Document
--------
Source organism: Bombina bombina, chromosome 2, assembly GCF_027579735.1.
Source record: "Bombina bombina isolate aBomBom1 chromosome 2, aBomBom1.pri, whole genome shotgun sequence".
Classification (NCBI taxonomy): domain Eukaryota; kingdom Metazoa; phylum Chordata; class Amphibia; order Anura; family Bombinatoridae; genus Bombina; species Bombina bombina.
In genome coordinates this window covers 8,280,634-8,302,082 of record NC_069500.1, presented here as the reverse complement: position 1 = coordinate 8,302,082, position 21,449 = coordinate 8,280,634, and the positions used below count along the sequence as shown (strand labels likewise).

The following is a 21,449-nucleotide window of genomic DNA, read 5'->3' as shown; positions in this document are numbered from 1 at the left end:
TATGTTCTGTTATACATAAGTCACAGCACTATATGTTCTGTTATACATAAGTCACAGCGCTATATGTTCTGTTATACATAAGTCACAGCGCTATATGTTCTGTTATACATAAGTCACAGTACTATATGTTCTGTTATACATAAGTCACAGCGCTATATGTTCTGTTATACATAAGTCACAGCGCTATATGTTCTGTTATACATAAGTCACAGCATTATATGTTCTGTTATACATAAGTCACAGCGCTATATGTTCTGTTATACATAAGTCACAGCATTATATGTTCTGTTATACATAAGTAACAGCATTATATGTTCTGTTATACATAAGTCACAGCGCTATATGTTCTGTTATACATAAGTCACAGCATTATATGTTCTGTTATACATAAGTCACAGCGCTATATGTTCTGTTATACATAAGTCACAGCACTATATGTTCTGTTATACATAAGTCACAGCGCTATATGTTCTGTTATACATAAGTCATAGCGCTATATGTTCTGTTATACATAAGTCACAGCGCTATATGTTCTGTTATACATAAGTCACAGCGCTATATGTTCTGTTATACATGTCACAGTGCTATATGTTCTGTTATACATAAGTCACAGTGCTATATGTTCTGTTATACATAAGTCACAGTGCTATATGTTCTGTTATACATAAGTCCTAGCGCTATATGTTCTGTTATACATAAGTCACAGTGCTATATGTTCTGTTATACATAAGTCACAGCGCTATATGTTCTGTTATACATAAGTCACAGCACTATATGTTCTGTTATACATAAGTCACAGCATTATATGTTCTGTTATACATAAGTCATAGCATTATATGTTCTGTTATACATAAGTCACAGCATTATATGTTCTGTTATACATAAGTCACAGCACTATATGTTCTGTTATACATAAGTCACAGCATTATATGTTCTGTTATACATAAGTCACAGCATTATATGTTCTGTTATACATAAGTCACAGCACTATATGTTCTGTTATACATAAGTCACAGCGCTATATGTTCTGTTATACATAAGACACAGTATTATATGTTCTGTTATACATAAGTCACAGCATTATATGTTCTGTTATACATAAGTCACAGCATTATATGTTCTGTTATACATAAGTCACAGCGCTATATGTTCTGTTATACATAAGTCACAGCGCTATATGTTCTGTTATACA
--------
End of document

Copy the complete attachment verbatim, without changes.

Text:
Source organism: Bombina bombina, chromosome 2, assembly GCF_027579735.1.
Source record: "Bombina bombina isolate aBomBom1 chromosome 2, aBomBom1.pri, whole genome shotgun sequence".
Classification (NCBI taxonomy): domain Eukaryota; kingdom Metazoa; phylum Chordata; class Amphibia; order Anura; family Bombinatoridae; genus Bombina; species Bombina bombina.
In genome coordinates this window covers 8,280,634-8,302,082 of record NC_069500.1, presented here as the reverse complement: position 1 = coordinate 8,302,082, position 21,449 = coordinate 8,280,634, and the positions used below count along the sequence as shown (strand labels likewise).

The following is a 21,449-nucleotide window of genomic DNA, read 5'->3' as shown; positions in this document are numbered from 1 at the left end:
TATGTTCTGTTATACATAAGTCACAGCACTATATGTTCTGTTATACATAAGTCACAGCGCTATATGTTCTGTTATACATAAGTCACAGCGCTATATGTTCTGTTATACATAAGTCACAGTACTATATGTTCTGTTATACATAAGTCACAGCGCTATATGTTCTGTTATACATAAGTCACAGCGCTATATGTTCTGTTATACATAAGTCACAGCATTATATGTTCTGTTATACATAAGTCACAGCGCTATATGTTCTGTTATACATAAGTCACAGCATTATATGTTCTGTTATACATAAGTAACAGCATTATATGTTCTGTTATACATAAGTCACAGCGCTATATGTTCTGTTATACATAAGTCACAGCATTATATGTTCTGTTATACATAAGTCACAGCGCTATATGTTCTGTTATACATAAGTCACAGCACTATATGTTCTGTTATACATAAGTCACAGCGCTATATGTTCTGTTATACATAAGTCATAGCGCTATATGTTCTGTTATACATAAGTCACAGCGCTATATGTTCTGTTATACATAAGTCACAGCGCTATATGTTCTGTTATACATGTCACAGTGCTATATGTTCTGTTATACATAAGTCACAGTGCTATATGTTCTGTTATACATAAGTCACAGTGCTATATGTTCTGTTATACATAAGTCCTAGCGCTATATGTTCTGTTATACATAAGTCACAGTGCTATATGTTCTGTTATACATAAGTCACAGCGCTATATGTTCTGTTATACATAAGTCACAGCACTATATGTTCTGTTATACATAAGTCACAGCATTATATGTTCTGTTATACATAAGTCATAGCATTATATGTTCTGTTATACATAAGTCACAGCATTATATGTTCTGTTATACATAAGTCACAGCACTATATGTTCTGTTATACATAAGTCACAGCATTATATGTTCTGTTATACATAAGTCACAGCATTATATGTTCTGTTATACATAAGTCACAGCACTATATGTTCTGTTATACATAAGTCACAGCGCTATATGTTCTGTTATACATAAGACACAGTATTATATGTTCTGTTATACATAAGTCACAGCATTATATGTTCTGTTATACATAAGTCACAGCATTATATGTTCTGTTATACATAAGTCACAGCGCTATATGTTCTGTTATACATAAGTCACAGCGCTATATGTTCTGTTATACA